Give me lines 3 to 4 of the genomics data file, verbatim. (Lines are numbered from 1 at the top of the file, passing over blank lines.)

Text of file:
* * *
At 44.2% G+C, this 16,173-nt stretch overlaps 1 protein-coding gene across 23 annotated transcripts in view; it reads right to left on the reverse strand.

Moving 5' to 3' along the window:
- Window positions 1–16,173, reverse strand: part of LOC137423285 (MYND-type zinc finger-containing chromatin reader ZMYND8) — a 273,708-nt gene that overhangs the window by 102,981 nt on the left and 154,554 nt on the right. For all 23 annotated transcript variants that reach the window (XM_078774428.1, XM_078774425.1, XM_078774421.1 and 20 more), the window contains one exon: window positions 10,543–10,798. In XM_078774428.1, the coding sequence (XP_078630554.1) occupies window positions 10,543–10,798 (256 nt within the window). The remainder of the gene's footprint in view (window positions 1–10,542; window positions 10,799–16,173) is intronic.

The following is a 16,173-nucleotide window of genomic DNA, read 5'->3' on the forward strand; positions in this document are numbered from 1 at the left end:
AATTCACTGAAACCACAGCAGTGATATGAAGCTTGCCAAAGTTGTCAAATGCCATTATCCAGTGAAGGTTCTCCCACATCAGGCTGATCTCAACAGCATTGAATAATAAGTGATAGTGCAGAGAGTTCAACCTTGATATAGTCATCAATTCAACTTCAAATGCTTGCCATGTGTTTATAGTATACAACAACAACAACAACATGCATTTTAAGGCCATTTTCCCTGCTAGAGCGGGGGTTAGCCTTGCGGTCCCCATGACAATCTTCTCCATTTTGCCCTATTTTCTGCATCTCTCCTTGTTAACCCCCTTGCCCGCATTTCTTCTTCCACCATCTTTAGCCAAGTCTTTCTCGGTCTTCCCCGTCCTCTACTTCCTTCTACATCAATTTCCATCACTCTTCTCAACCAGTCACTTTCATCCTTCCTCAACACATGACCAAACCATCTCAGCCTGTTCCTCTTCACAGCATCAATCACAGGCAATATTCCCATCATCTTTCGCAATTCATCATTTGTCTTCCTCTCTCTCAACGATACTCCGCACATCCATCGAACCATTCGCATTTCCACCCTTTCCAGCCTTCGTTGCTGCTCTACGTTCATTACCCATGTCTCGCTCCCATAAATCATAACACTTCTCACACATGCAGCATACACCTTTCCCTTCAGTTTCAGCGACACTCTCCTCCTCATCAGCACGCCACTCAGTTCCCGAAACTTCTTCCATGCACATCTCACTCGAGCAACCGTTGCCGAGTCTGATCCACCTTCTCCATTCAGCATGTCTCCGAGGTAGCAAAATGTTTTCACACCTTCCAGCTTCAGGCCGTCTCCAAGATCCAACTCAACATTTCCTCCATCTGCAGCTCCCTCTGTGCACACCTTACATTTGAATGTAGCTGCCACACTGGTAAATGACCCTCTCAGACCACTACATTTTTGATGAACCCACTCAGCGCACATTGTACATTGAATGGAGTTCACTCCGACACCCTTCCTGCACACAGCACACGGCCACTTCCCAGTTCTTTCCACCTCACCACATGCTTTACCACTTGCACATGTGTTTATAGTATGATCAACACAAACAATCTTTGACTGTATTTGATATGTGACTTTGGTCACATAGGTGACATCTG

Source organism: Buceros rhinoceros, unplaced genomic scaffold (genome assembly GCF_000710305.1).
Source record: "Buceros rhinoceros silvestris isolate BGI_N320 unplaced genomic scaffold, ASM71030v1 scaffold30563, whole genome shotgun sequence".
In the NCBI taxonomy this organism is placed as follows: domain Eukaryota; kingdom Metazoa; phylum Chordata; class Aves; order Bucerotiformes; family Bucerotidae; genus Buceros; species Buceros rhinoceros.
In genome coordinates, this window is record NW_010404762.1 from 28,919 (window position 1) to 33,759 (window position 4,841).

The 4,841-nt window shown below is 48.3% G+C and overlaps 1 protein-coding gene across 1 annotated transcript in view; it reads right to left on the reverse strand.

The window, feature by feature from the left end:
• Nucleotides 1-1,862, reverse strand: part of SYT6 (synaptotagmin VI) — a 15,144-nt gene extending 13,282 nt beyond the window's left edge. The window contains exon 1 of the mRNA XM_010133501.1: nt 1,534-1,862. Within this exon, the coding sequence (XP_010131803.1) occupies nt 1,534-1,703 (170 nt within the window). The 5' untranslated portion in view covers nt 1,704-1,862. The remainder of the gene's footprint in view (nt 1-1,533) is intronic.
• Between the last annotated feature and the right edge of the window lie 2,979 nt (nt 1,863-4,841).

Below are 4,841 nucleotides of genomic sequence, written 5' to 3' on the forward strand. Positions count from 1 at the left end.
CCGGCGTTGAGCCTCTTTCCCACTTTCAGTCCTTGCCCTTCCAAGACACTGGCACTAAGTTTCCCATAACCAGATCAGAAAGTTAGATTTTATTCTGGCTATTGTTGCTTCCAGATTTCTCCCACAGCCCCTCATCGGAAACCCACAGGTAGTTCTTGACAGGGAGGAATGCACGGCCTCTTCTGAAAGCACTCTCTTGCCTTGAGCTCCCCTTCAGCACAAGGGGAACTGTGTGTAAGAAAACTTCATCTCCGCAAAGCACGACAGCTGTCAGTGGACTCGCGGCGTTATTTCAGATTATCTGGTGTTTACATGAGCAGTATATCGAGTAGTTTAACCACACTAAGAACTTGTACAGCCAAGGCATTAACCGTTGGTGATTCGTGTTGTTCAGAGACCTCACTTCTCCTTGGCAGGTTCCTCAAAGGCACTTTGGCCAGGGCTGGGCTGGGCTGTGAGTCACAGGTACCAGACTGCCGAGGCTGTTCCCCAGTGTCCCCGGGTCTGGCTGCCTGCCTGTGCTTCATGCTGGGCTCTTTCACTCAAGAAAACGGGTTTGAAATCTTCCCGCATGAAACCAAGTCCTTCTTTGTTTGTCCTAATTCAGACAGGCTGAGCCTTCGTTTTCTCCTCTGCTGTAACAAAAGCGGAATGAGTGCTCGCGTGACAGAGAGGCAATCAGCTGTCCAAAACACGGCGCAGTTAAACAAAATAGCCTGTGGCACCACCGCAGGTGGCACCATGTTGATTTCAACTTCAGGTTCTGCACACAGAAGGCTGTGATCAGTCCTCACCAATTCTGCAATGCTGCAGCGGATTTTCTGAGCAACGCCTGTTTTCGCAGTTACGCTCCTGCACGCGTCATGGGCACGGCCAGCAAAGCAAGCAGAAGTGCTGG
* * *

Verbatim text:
- Window positions 1–16,173, reverse strand: part of LOC137423285 (MYND-type zinc finger-containing chromatin reader ZMYND8) — a 273,708-nt gene that overhangs the window by 102,981 nt on the left and 154,554 nt on the right. For all 23 annotated transcript variants that reach the window (XM_078774428.1, XM_078774425.1, XM_078774421.1 and 20 more), the window contains one exon: window positions 10,543–10,798. In XM_078774428.1, the coding sequence (XP_078630554.1) occupies window positions 10,543–10,798 (256 nt within the window). The remainder of the gene's footprint in view (window positions 1–10,542; window positions 10,799–16,173) is intronic.

The following is a 16,173-nucleotide window of genomic DNA, read 5'->3' on the forward strand; positions in this document are numbered from 1 at the left end: